You never want to solve a problem that’s ill-defined. That’s why the very first thing you should turn your head to when it comes to algorithm design problems is the problem’s constraints.
Developing an algorithm that sorts 50 numbers is going to be fundamentally different from developing an algorithm that sorts 5 billion strings, each one 1 million characters long. So if I told you “design an algorithm that sorts an array”, you’d better not start coding a solution right away. Among other things, you need to understand things like what’s in the array, and how large the array can get.
You're probably aware that interview problems have a bunch of constraints, which tell you how efficient your solution should be. What is less obvious is that interviewers don't always give you all the information needed. They expect you to be asking clarifying questions. Don't be alarmed if not everything is clear in a problem statement, this is your chance to make it so.
Generally speaking, think about all the things that matter to your solution. For example, make sure you know the minimum and maximum possible values for any key value in the statement. These may affect the performance of your solution directly. If there are arrays of values you need to know the range of these values, too. They can be numbers, chars, geometric figures, etc. Some of these should come naturally to you once you hear the statement. If it says that there are N numbers and nothing else is mentioned about N, ask how big it can be. Others could come when you start designing your solution. If a given value is important for the complexity of your solution, don't hesitate to ask about it. Never assume things on your own.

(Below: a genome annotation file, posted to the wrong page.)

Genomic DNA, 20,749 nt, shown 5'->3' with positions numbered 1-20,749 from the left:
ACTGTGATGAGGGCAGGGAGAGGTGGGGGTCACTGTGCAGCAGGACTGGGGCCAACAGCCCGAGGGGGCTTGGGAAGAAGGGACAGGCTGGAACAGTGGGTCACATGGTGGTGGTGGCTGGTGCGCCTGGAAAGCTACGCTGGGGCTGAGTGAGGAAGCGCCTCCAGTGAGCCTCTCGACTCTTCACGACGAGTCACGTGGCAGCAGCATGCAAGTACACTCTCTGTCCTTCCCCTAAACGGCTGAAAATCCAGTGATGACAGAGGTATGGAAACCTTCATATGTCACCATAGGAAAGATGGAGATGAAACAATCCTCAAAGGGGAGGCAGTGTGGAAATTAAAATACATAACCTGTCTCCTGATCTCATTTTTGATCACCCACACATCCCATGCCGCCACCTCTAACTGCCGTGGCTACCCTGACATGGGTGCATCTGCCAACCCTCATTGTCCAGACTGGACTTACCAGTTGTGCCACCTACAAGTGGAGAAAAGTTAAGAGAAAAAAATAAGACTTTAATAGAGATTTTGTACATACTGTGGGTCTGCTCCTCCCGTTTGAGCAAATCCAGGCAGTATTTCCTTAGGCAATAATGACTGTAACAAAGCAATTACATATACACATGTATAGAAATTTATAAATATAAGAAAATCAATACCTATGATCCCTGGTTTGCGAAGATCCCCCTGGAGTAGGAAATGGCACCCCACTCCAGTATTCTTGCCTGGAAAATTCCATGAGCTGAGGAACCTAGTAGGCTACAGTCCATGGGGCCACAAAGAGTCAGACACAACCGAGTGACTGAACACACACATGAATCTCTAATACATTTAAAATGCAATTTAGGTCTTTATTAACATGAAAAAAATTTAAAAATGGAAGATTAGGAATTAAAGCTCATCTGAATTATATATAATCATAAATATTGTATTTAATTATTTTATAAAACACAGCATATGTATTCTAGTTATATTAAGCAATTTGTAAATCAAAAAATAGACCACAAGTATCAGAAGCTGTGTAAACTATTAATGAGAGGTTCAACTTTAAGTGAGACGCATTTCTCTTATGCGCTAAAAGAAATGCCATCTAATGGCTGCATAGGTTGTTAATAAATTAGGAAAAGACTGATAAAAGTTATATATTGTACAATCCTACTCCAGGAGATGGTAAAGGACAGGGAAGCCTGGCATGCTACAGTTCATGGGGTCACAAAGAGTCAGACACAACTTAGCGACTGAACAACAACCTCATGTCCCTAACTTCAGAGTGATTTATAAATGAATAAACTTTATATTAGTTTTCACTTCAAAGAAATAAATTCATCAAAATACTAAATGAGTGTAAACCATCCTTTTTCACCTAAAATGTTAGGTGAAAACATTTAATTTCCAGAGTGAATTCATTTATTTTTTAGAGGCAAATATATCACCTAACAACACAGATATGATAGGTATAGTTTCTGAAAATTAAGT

The Algorithm Design Canvas helps you collect the needed information at an interview. It has a section where you need to fill in all the important constraints in a problem. If you use it while practicing you will get into the habit of making sure you know everything that you need to design an efficient solution.
Filling in the Constraints box is nothing more than asking the interviewer the right questions. Every problem’s different, but to get you started we’ve compiled a pretty extensive list of common things you should keep an eye on. All of them are included in the Common Constraints Handout. Feel free to download it and print it out: It will come in handy!
Get the Common Constraints Handout (PDF)
The handout above will help you get a good idea of what is important in most interview problems. In addition to that, you will have to practice with real problems to gain experience. For this you will be able to use the problems we recommend further in the course.
And here is how we apply all this to our sample ZigZag problem.
NOTE: In this video, around 4:40, the author types in the canvas that 2-element subsequences are all ZigZag sequences. This is not always correct. The 4th constraint should be "1-element subsequences are ZigZag".
Once we know all we need about the problem, let's look at some strategies for designing a solution.